—  One third (33%) expected to be charged for taking money out at a cash machine in a local store.

    —   Two thirds (67%) did not know that they would be charged in this case.

    —  Only 23% correctly said that they would only be charged in this case.

    —  Consequently, 77% of people either did not know when they would be charged for taking money from a cash point or were mistaken in their understanding of when they would be charged.

    —  Indeed, 47% thought that a bank would charge them when, in reality, none of the banks currently charge for use of their cash machines.

    —  A fifth (18%) did not think they would be charged on any of the given occasions.

  9.4.  This indicates a clear lack of awareness of the three points raised above. We think that if consumers were better aware of these points, it is possible that the market would be better able to respond to and bear the rise of surcharging ATMs.

  9.5.  Labelling has already been attempted by the industry. The LINK Membership set down some guidelines effective April 2004 on how they are to be labelled. These must be either:

    —  A label or sticker on the machine indicating that a charge is payable. This charge must not be obstructed; or

    —  An on-screen message in the "welcome screen" of the ATM.

  9.7.  While charging ATMs are often easily recognised by their bright colours, many consumers are still unaware that they need to look out for the stickers or on-screen messages. Often consumers don't know the machines charge, especially when most of the ATMs on the market do not charge. Some operators appear to be either disregarding or flouting the LINK guidelines by displaying warnings in a way that makes it difficult for them to spot, or delaying the electronic warning until later in the transaction, so the consumer decides to proceed and pay the charge anyway.

  9.8.  On the issue of transparency, we would like to see all ATMs, both free and surcharging, carrying both a conspicuous sign indicating that the machine is free or surcharging and an unambiguous and un-missable early-stage on-screen message:

    —  The sign should be so that the consumer could see from a distance whether a charge is applicable, which could be useful in the event of a queue for example. It should state unambiguously whether the machine is free or surcharging, specifically what that charge is, and to which card users this charge would apply. Some banks and building societies have done this, we would like to see all follow suit.

    —  The on-screen message should appear directly after the consumer's card has been inserted warning the user that there will be an £x charge for the withdrawal and asking them whether they wish to continue.

    —  We also agree with Nationwide's proposal that ATMs should bear a 30-day advance warning prior to a change in status from free to charging, and prior to any increase in the charge.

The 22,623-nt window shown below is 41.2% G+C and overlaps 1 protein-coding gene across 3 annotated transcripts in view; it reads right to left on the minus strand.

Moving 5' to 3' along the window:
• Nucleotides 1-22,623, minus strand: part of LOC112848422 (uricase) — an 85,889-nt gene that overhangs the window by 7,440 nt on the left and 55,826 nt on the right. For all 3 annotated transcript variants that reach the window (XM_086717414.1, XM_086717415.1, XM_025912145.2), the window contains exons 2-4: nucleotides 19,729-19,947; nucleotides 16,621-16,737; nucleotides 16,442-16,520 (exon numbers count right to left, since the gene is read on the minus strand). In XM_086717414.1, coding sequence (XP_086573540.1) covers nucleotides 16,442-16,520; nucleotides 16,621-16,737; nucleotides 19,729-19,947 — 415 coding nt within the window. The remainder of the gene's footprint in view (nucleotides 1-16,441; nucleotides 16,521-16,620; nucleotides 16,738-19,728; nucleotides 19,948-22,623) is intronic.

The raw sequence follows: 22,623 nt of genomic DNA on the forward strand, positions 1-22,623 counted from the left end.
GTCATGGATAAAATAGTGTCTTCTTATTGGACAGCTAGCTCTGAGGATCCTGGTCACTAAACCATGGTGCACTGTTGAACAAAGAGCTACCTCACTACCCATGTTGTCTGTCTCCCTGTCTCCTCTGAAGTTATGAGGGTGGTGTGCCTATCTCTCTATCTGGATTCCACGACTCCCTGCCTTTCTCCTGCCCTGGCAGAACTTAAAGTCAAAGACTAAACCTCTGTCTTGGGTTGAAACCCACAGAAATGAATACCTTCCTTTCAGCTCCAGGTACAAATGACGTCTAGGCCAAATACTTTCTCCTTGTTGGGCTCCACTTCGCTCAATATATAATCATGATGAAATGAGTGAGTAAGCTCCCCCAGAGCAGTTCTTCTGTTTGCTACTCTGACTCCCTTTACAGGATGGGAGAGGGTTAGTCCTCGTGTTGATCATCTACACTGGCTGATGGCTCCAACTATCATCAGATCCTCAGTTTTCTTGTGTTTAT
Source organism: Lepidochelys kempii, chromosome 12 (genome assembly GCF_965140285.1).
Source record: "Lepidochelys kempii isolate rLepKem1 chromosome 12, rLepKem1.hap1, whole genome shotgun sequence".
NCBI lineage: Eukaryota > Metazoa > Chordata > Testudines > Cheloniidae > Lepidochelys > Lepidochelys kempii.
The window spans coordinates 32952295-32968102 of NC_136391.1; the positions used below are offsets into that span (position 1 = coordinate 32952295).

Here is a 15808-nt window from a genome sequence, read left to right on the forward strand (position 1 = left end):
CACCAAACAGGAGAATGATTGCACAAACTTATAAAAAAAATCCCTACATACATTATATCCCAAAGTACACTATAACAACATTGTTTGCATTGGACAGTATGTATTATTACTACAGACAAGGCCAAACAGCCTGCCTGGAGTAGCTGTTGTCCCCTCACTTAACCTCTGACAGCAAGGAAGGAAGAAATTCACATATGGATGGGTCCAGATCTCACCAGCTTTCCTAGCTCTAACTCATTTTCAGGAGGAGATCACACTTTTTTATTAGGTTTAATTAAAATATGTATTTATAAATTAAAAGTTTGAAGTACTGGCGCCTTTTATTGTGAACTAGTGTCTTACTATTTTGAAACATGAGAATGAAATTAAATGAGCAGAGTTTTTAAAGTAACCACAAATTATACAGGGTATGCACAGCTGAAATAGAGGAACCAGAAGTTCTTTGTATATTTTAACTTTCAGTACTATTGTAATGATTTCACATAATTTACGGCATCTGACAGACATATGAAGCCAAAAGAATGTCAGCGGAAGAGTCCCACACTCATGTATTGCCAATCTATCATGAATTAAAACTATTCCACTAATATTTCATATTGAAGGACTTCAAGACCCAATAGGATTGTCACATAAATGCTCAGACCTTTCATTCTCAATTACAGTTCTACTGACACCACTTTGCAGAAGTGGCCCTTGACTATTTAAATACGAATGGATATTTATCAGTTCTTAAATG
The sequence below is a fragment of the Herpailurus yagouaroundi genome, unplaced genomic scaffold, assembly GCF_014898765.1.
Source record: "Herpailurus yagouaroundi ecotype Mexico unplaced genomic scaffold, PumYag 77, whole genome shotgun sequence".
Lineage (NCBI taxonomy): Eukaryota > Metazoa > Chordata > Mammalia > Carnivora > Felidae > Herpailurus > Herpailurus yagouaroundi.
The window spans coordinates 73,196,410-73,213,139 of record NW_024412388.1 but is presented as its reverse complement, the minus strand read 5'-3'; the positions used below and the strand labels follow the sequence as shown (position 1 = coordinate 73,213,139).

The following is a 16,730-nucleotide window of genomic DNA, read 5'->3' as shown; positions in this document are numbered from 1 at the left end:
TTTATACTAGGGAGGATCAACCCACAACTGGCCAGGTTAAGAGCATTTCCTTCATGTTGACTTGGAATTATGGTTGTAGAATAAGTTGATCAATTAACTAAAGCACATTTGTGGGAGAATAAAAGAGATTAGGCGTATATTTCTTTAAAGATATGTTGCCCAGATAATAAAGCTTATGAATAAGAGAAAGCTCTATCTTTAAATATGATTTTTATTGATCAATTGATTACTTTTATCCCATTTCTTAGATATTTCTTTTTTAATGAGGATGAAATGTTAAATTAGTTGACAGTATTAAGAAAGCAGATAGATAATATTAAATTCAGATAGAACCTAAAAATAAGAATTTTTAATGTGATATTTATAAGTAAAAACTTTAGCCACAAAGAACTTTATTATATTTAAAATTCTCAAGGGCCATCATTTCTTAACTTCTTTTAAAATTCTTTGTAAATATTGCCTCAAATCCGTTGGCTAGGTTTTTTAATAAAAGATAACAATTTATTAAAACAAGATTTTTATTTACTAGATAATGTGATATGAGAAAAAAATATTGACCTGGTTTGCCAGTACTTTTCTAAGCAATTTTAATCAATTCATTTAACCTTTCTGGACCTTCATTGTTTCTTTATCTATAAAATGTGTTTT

10.  FINANCIAL EXCLUSION AND LOCATION

  10.1.  Another principle area of concern is the impact of surcharging ATMs on consumers in deprived areas.

  10.2.  Research by the Campaign for Community Banking Services (CCBS) found that 6,000 BBS branches that existed in 1990 were closed by 2004. The UK already has the lowest density of BBS branches compared to Europe. The closures have left an estimated 800 communities without a single bank branch. Although rural areas are predominant targets, deprived areas of cities are not exempt. A 1998 survey by the New Economics Foundation found that London lost 20% of its branches between 1990 and 1995. It should be noted however that the trend of branch closures ceased in 2000-01, nevertheless the CCBS believes that the trend could continue again in 2004-05. Approximately a thousand more communities are at risk of losing their last branch.


  10.4.  We and CCBS have lobbied for shared branch banking as a solution to this problem but no progress has been made.

  10.5.  Instead the banking industry has turned to the Post Office as a solution for consumers to access and manage their accounts. However Post Offices too have been subject to branch closures, with over 1,500 branches closed since 2002, and there is a programme to shut down at least 1,700 more. Moreover, many of the ATMs installed in and around Post Offices are or soon will be charging. According to the Nationwide ATM report, over 70% of the ATMs in Post Office machines charge a fee.

  10.6.  The impact of branch closures on ATM availability is difficult to ascertain without detailed mapping of the present and future situation regarding free non-branch ATMs. We would like to see the financial institutions and IADs providing detailed information on the localities where new surcharging ATMs will be cited. To provide some impetus for this, we have undertaken the precursor to such a project.